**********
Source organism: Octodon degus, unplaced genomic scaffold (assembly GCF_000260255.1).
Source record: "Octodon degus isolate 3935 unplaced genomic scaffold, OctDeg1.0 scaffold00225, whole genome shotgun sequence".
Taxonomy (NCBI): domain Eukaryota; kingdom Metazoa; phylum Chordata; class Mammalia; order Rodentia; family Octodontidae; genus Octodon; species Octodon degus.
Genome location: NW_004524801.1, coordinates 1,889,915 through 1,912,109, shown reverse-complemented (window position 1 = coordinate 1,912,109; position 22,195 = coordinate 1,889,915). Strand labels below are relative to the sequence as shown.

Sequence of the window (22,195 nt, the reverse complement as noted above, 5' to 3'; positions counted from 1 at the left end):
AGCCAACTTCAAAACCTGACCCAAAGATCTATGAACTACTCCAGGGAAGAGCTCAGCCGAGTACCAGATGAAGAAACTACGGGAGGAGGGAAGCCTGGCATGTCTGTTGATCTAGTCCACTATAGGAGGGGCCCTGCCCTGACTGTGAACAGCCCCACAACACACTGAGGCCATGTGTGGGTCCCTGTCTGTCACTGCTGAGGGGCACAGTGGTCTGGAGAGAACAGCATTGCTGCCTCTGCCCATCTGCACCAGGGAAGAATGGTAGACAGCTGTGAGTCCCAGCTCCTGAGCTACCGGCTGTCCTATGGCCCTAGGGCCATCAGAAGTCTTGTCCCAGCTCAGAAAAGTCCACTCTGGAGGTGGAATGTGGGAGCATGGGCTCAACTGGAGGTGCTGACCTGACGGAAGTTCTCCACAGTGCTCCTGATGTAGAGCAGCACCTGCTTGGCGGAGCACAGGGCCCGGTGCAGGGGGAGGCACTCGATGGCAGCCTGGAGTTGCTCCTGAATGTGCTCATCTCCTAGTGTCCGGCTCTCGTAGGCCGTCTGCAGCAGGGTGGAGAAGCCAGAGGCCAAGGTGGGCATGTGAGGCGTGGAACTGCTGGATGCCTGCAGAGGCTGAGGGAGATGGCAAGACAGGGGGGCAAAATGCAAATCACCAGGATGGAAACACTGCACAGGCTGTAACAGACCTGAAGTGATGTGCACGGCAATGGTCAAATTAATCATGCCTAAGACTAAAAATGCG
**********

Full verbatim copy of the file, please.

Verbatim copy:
Source organism: Octodon degus, unplaced genomic scaffold (assembly GCF_000260255.1).
Source record: "Octodon degus isolate 3935 unplaced genomic scaffold, OctDeg1.0 scaffold00225, whole genome shotgun sequence".
Taxonomy (NCBI): domain Eukaryota; kingdom Metazoa; phylum Chordata; class Mammalia; order Rodentia; family Octodontidae; genus Octodon; species Octodon degus.
Genome location: NW_004524801.1, coordinates 1,889,915 through 1,912,109, shown reverse-complemented (window position 1 = coordinate 1,912,109; position 22,195 = coordinate 1,889,915). Strand labels below are relative to the sequence as shown.

Sequence of the window (22,195 nt, the reverse complement as noted above, 5' to 3'; positions counted from 1 at the left end):
AGCCAACTTCAAAACCTGACCCAAAGATCTATGAACTACTCCAGGGAAGAGCTCAGCCGAGTACCAGATGAAGAAACTACGGGAGGAGGGAAGCCTGGCATGTCTGTTGATCTAGTCCACTATAGGAGGGGCCCTGCCCTGACTGTGAACAGCCCCACAACACACTGAGGCCATGTGTGGGTCCCTGTCTGTCACTGCTGAGGGGCACAGTGGTCTGGAGAGAACAGCATTGCTGCCTCTGCCCATCTGCACCAGGGAAGAATGGTAGACAGCTGTGAGTCCCAGCTCCTGAGCTACCGGCTGTCCTATGGCCCTAGGGCCATCAGAAGTCTTGTCCCAGCTCAGAAAAGTCCACTCTGGAGGTGGAATGTGGGAGCATGGGCTCAACTGGAGGTGCTGACCTGACGGAAGTTCTCCACAGTGCTCCTGATGTAGAGCAGCACCTGCTTGGCGGAGCACAGGGCCCGGTGCAGGGGGAGGCACTCGATGGCAGCCTGGAGTTGCTCCTGAATGTGCTCATCTCCTAGTGTCCGGCTCTCGTAGGCCGTCTGCAGCAGGGTGGAGAAGCCAGAGGCCAAGGTGGGCATGTGAGGCGTGGAACTGCTGGATGCCTGCAGAGGCTGAGGGAGATGGCAAGACAGGGGGGCAAAATGCAAATCACCAGGATGGAAACACTGCACAGGCTGTAACAGACCTGAAGTGATGTGCACGGCAATGGTCAAATTAATCATGCCTAAGACTAAAAATGCG